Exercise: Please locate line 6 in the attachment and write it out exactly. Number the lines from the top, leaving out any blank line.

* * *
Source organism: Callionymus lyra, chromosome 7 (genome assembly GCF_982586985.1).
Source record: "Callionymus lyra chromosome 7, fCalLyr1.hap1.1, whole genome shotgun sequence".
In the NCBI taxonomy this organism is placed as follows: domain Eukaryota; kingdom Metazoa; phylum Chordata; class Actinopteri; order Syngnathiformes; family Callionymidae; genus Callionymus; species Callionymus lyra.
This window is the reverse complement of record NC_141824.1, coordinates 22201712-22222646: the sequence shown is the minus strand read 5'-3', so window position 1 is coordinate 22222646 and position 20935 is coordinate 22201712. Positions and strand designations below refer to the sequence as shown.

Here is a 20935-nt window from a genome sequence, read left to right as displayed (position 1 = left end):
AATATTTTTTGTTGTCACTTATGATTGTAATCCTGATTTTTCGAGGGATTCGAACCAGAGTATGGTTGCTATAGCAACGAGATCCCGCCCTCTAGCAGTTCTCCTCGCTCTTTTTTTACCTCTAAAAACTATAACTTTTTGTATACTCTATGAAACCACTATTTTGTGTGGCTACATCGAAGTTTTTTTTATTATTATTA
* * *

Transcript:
AATATTTTTTGTTGTCACTTATGATTGTAATCCTGATTTTTCGAGGGATTCGAACCAGAGTATGGTTGCTATAGCAACGAGATCCCGCCCTCTAGCAGTTCTCCTCGCTCTTTTTTTACCTCTAAAAACTATAACTTTTTGTATACTCTATGAAACCACTATTTTGTGTGGCTACATCGAAGTTTTTTTTATTATTATTA